PyDev of the Week: Ethan Smith

This week we welcome Ethan Smith (@ethanhs) as our PyDev of the Week! Ethan is a core developer of the Mypy project, which is a static type checker for Python. You can see what other projects Ethan contributes to over on Github.

Let’s spend a few moments getting to know Ethan better!

Can you tell us a little about yourself (hobbies, education, etc):

I was born and live in the San Francisco Bay Area. I am currently an undergraduate at UC Berkeley pursuing a degree in Electrical Engineering and Computer Science. I’m passionate about Linux and free software, so I am a staff member of the Open Computing Facility, a campus organization that provides computing services to students based on free software. Programming language design and quantum computing are the two areas I am most interested in. I have been working on mypy for about 3 years now, and it has been a great experience working with the mypy team. I also experiment with toy programming languages from time to time.

I currently work at Lawrence Berkeley National Lab as part of the Advanced Quantum Testbed doing quantum computing research. I develop tools to make it easier to program quantum computers.

Why did you start using Python?

I started using Python in high school, when I needed to use it as part of a summer internship at the Lawrence Hall of Science, a local museum. I was working with a fellow intern on an inventory system and we decided to write it in Python. The inventory system never saw the light of day, but it was enough to get me to fall in love with Python! I continued to learn Python the rest of that summer and never looked back! For a couple of years after that I used Python to make little projects for myself and to play with customizing Windows.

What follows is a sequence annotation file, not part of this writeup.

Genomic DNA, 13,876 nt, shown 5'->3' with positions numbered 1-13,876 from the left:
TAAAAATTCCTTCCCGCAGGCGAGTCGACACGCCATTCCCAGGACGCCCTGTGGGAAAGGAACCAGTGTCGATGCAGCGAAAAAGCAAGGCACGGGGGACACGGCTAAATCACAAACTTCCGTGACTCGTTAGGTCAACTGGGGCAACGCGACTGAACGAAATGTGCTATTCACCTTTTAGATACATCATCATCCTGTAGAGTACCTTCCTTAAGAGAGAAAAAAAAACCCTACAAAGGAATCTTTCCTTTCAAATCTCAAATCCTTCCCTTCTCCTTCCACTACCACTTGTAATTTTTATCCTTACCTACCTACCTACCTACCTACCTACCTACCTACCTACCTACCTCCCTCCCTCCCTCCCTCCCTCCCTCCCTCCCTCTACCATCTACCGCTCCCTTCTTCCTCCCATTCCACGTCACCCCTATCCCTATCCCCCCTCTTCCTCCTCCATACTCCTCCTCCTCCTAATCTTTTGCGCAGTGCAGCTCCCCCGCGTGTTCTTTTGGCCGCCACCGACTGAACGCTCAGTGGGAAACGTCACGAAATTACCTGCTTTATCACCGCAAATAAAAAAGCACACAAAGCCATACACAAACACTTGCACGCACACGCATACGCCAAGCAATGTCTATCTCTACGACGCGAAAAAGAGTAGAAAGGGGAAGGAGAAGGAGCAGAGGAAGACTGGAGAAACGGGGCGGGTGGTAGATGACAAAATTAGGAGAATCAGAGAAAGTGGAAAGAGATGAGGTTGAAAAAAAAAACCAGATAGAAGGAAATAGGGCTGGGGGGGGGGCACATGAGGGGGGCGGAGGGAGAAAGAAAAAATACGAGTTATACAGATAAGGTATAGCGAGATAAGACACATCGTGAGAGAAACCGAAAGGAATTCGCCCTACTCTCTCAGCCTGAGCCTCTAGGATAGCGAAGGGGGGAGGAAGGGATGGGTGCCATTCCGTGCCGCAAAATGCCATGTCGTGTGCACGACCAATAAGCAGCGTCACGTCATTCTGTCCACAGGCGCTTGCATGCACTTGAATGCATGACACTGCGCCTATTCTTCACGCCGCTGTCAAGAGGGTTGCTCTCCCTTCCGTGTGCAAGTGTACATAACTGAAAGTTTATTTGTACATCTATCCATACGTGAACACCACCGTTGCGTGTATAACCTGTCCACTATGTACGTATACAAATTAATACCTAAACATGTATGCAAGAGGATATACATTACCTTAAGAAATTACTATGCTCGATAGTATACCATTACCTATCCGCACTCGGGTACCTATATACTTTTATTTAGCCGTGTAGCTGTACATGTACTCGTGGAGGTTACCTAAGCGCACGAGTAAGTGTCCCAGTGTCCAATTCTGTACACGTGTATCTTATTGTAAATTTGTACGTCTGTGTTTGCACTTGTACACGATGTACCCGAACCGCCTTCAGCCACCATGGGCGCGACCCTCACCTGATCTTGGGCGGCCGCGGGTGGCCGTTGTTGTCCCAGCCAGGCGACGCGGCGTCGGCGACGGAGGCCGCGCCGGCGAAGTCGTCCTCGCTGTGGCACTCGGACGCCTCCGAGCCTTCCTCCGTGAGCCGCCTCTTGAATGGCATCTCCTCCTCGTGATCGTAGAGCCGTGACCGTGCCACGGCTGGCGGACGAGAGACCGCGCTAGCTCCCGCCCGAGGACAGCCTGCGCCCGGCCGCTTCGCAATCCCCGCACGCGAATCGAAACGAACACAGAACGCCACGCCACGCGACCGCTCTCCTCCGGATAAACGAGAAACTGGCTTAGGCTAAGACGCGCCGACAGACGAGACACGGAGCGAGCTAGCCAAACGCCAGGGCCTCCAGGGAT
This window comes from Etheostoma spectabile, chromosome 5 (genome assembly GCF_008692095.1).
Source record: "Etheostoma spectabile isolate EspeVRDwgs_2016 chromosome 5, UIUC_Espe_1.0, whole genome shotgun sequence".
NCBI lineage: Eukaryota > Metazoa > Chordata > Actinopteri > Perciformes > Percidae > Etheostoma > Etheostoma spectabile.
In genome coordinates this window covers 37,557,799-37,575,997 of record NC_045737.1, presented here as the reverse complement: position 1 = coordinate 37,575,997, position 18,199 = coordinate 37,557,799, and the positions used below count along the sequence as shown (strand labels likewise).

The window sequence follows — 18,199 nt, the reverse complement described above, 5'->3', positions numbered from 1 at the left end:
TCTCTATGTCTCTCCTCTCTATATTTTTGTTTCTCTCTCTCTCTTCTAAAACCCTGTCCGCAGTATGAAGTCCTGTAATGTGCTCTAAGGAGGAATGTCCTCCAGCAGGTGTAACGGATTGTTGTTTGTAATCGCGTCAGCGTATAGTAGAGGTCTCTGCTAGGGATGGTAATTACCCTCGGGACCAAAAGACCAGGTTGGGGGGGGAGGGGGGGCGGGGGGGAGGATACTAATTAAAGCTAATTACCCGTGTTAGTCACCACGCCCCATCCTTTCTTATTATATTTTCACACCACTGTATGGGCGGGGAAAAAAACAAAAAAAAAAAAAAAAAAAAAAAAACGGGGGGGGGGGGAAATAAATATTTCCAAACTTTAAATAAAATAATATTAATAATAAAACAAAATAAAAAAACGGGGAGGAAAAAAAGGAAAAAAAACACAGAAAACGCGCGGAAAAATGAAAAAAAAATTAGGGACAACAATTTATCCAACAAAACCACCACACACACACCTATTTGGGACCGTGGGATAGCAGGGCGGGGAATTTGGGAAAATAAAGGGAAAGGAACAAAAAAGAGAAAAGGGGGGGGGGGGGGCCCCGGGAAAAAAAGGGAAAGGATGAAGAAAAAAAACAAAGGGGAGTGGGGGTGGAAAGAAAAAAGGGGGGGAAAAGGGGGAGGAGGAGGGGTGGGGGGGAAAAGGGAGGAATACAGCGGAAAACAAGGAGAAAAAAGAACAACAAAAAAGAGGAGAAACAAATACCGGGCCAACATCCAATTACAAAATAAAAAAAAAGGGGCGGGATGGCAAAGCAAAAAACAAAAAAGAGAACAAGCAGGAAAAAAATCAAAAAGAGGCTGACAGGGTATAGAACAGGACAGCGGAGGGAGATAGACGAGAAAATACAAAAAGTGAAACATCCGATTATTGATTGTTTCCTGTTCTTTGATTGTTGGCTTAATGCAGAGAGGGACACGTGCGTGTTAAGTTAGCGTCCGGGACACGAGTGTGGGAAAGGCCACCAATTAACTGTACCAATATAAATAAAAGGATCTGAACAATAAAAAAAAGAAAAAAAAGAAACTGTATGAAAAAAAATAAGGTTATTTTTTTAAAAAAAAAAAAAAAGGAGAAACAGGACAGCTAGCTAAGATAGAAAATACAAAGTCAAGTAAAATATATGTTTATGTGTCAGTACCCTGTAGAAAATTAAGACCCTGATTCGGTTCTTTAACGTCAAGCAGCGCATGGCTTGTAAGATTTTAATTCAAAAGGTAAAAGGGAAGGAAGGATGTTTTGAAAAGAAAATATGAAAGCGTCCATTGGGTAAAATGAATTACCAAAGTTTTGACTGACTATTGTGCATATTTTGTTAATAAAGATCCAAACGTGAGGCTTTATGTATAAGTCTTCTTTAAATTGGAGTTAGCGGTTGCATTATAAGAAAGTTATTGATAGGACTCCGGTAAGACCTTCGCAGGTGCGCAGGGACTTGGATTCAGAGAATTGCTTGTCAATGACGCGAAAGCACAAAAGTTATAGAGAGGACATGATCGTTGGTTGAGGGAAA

What other programming languages do you know and which is your favorite?

I would say I am familiar with the bog standard C/C++/Java/C#/Ruby and a few others, such as Rust and Scheme. I have really fallen in love with Rust recently, and I know it is hyped a lot, but it is a joy to use once you get how to use it. I have yet to see a language mix clean high level semantics with blazing fast speed in the same way. In high school I used MIT’s Scratch to teach basic programming concepts to kids and I’ve always thought it was well designed.

What projects are you working on now?

I largely have been working on a quantum compiler (which is actually a lot simpler than it sounds!). The compiler produces minimal or near-minimal size quantum programs. Quantum computers suffer from high noise for each operation they perform, so reducing the number of operations to perform is critical! I’ve been using Rust to scale the compiler to work faster on larger and harder programs, which has been quite fun.

I’ve also been experimenting with compiling Python to WebAssembly for deterministic computation. This has a lot of applications such as reproducible Jupyter Notebooks or enabling easier distributed computation.

Which Python libraries are your favorite (core or 3rd party)?

I’m going to cheat a little here and choose pyo3, which is actually a Rust library for binding Rust code to Python. One of the things I like most about Python is that you can write bindings to fast native code and enjoy the high level simplicity of Python. This approach has precedence in the likes of numpy and scipy. Since I’ve been enjoying writing Rust recently, pyo3 means I can use both of my favorite languages together!

How did you get involved with the Mypy project?

I started using mypy in 2016 when I was playing around with a personal project. My main development machine runs Windows and when I ran mypy it broke! I got familiar with how mypy worked and then I fixed the bug. I then decided I wanted to help out because it seemed like a fascinating project. So I started helping out by being a nuisance helping triage issues on the bug tracker and eventually fixing more bugs and implementing better analysis.

What is your favorite feature of Mypy?

I really love the mypy daemon. I remember when I first ported it to run on Windows I was shocked at how much faster it was at checking larger projects. Porting it was a fun challenge since Windows doesn’t really support daemons the same way Unix does, but I digress. Looking ahead I’m excited for the implementation of PEP 612, which will make typing decorators and higher order functions a lot easier.

Thanks for doing the interview, Ethan!